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Taylor v. Alltran Financial, LP

United States District Court, S.D. Indiana, Indianapolis Division

September 19, 2018

EDWARD TAYLOR, Plaintiff,
v.
ALLTRAN FINANCIAL, LP, LVNV FUNDING, LLC, Defendants.

          ENTRY

          Hon. Jane Magnus-Stinson, Chief Judge United States District Court

         Plaintiff Edward Taylor and a class of similarly situated people received a form debt collection letter from Defendant Alltran Financial, LP (“Alltran”). They brought suit under the Fair Debt Collection Practices Act (“FDCPA”), 15 U.S.C. § 1692, et. seq, contending that the letters are unclear as to whether Alltran was collecting on behalf of Defendant LVNV Funding, LLC (“LVNV”) or nonparty Springleaf Financial Services (“Springleaf”). Defendants, Alltran and LVNV, have moved for judgment on the pleadings, arguing that the unsophisticated consumer would not find the dunning letter confusing. [Filing No. 41.] But Defendants' arguments ignore the “distinction between what may confuse a federal judge and an unsophisticated consumer” and the Seventh Circuit's admonition that courts must avoid “reliance on [their] intuitions.” McMahon v. LVNV Funding, LLC, 744 F.3d 1010, 1020 (7th Cir. 2014) (internal quotation omitted). Defendants also gloss over dispositive differences between the cases they cite and the facts of this case. The Court therefore DENIES Defendants' Motion.

         I.

         Legal Standard

         Federal Rule of Civil Procedure 12(c) permits a party to move for judgment on the pleadings after the filing of the complaint and answer. Moss v. Martin, 473 F.3d 694, 698 (7th Cir. 2007). In ruling on a motion for judgment on the pleadings, the Court may only consider the complaint, answer, and any documents attached thereto as exhibits. See N. Ind. Gun & Outdoor Shows, Inc. v. City of South Bend, 163 F.3d 449, 452-53 (7th Cir. 1998).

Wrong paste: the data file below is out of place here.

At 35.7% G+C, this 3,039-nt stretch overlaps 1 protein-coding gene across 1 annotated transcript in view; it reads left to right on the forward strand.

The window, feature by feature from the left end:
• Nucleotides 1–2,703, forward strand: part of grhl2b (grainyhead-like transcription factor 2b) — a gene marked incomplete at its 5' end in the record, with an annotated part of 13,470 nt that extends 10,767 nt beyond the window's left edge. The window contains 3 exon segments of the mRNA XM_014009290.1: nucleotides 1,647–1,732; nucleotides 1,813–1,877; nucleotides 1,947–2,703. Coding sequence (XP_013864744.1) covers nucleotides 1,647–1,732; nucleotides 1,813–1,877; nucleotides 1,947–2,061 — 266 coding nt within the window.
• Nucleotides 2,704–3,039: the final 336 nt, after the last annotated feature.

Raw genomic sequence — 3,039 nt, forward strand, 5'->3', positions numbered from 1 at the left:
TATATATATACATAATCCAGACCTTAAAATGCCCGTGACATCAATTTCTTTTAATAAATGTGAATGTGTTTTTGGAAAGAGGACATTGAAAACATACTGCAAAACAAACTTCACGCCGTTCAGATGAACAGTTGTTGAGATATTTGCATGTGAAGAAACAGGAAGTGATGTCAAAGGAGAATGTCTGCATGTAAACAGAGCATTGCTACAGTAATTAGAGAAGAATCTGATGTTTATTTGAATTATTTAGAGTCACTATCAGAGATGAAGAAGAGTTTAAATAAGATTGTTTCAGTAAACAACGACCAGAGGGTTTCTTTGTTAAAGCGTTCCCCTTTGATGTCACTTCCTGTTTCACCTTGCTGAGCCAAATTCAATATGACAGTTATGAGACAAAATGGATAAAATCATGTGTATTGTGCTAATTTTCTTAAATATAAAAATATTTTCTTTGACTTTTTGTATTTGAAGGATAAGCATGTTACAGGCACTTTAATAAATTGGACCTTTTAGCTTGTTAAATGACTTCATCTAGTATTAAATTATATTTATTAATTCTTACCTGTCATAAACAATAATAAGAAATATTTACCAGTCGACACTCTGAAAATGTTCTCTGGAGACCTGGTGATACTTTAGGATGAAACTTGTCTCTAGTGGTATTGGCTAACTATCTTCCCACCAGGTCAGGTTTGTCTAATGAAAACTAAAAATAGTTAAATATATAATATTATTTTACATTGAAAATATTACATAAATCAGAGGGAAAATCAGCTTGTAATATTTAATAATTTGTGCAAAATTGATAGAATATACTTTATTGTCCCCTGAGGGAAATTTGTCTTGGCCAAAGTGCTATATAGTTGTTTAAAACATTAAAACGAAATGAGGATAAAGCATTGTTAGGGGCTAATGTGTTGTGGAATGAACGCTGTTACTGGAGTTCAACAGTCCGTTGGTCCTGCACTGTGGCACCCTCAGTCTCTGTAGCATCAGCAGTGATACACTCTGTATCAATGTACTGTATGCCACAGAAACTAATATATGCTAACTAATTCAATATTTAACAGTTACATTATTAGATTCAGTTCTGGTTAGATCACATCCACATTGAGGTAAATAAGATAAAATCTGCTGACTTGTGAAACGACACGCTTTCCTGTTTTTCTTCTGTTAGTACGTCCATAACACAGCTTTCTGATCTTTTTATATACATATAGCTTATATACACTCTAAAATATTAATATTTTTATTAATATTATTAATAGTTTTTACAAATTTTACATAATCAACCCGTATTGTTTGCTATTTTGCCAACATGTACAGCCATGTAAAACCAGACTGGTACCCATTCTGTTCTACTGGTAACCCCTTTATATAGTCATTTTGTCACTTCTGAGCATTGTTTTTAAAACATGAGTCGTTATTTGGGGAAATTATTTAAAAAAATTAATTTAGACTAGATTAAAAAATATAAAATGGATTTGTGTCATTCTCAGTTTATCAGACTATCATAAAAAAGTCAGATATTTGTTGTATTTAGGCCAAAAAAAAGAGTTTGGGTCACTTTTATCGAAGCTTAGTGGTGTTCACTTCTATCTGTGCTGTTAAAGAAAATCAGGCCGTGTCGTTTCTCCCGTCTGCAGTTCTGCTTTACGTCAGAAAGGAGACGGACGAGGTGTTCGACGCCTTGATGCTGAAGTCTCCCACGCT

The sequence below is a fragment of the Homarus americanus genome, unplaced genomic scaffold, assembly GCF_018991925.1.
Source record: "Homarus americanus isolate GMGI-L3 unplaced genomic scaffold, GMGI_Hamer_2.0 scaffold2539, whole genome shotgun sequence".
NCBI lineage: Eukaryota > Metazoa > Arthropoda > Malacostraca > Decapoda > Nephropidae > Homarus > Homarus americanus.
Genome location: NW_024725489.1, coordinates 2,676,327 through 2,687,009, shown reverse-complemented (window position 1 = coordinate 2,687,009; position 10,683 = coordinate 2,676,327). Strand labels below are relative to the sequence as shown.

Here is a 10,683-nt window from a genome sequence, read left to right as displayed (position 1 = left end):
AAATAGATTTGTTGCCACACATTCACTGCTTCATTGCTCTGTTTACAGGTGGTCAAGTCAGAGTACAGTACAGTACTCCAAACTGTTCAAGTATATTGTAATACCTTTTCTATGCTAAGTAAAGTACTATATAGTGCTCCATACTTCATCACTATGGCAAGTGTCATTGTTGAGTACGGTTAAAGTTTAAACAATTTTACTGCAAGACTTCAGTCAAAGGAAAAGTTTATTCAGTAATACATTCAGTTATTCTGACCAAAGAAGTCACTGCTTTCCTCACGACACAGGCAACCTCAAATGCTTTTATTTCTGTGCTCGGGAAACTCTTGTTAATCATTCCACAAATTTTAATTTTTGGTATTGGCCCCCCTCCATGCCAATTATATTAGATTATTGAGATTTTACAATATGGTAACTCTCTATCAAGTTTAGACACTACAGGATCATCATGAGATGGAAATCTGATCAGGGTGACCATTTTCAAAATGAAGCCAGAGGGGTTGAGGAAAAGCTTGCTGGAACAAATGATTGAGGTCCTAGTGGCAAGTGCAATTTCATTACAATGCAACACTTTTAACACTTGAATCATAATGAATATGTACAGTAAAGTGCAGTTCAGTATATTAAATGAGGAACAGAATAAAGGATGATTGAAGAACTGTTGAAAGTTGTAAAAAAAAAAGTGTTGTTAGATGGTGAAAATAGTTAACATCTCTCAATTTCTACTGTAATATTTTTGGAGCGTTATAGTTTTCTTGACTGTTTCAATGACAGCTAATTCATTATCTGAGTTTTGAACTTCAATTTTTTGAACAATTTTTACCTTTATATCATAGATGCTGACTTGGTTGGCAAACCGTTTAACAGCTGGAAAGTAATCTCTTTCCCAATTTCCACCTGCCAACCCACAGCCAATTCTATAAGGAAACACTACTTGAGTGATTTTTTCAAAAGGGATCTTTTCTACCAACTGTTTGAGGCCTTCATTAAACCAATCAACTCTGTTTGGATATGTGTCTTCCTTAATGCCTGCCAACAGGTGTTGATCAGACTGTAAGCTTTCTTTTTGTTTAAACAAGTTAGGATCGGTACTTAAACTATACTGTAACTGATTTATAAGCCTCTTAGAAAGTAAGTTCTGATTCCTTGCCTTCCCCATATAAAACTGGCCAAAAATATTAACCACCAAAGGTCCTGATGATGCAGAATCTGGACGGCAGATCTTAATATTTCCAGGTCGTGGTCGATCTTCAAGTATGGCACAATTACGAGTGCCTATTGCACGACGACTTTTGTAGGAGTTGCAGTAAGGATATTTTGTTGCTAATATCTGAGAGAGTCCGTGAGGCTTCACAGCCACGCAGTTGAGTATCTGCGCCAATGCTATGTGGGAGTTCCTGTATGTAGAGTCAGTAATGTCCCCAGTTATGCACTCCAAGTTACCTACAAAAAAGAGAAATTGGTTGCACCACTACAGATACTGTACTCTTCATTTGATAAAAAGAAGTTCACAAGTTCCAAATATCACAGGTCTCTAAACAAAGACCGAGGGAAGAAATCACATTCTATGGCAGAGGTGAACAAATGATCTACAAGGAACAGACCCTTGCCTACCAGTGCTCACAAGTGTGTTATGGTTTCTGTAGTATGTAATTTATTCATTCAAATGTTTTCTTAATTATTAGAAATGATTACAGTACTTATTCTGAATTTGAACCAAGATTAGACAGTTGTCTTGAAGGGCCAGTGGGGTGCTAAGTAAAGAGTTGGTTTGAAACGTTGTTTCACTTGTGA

A motion for judgment on the pleadings under Rule 12(c) “is governed by the same standards as a motion to dismiss for failure to state a claim under Rule 12(b)(6).” Adams v. City of Indianapolis, 742 F.3d 720, 727-28 (7th Cir. 2014). To survive the motion, “a complaint must ‘state a claim to relief that is plausible on its face.'” Id. (quoting Bell Atl. Corp. v. Twombly, 550 U.S. 544, 570 (2007)). “A claim has facial plausibility when the plaintiff pleads factual content that allows the court to draw the reasonable inference that the defendant is liable for the misconduct alleged.” Adams, 742 F.3d at 728 (quoting Ashcroft v. Iqbal, 556 U.S. 662, 678 (2009)). Factual allegations in the complaint are accepted as true, but allegations that are legal conclusions are insufficient to survive the motion. Adams, 742 F.3d at 728. In other words, to survive dismissal, a plaintiff “must plead some facts that suggest a right to relief that is beyond the speculative level.” Atkins v. City of Chicago, 631 F.3d 823, 832 (7th Cir. 2011).

         II.

         Background

         As recounted in the Court's Order certifying this matter as a class action, [Filing No. 56], this lawsuit arises out of a form dunning letter that Mr. Taylor received from Alltran. [Filing No. 1.] The letter begins, in relevant part, as follows: [Filing No. 1-3 at 1.] The second page of the letter provides the following “Privacy Notice”:

         PRIVACY NOTICE

         This Privacy Notice is being provided on behalf of each of the following related companies (collectively, The "Resurgent Companies"). It describes the general policy of the Resurgent Companies regarding the personal information of customers and former customers.

Resurgent Capital Services L.P

LVNV Funding, LLC

Ashley Funding Services LLC

Sherman Acquisition L.L.C.

PYOD LLC

SFG REO. LLC

Resurgent Capital Services PR LLC

Anson Street LLC

Pinnacle Credit Services, LLC

CACV of Colorado, LLC

CACH, LLC

[Filing No. 1-3 at 2.] Following this list of companies, the Privacy Notice outlines the ways in which the “Resurgent Companies” may collect and share personal information. [Filing No. 1-3 at 2.]

         On February 1, 2018, Mr. Taylor brought suit on his own behalf and on behalf of a class of others who received the same debt collection letter, alleging that the letter fails to effectively identify the current creditor and therefore violates the FDCPA. [Filing No. 1.] On July 27, 2018, Defendants filed their Motion for Judgment on ...


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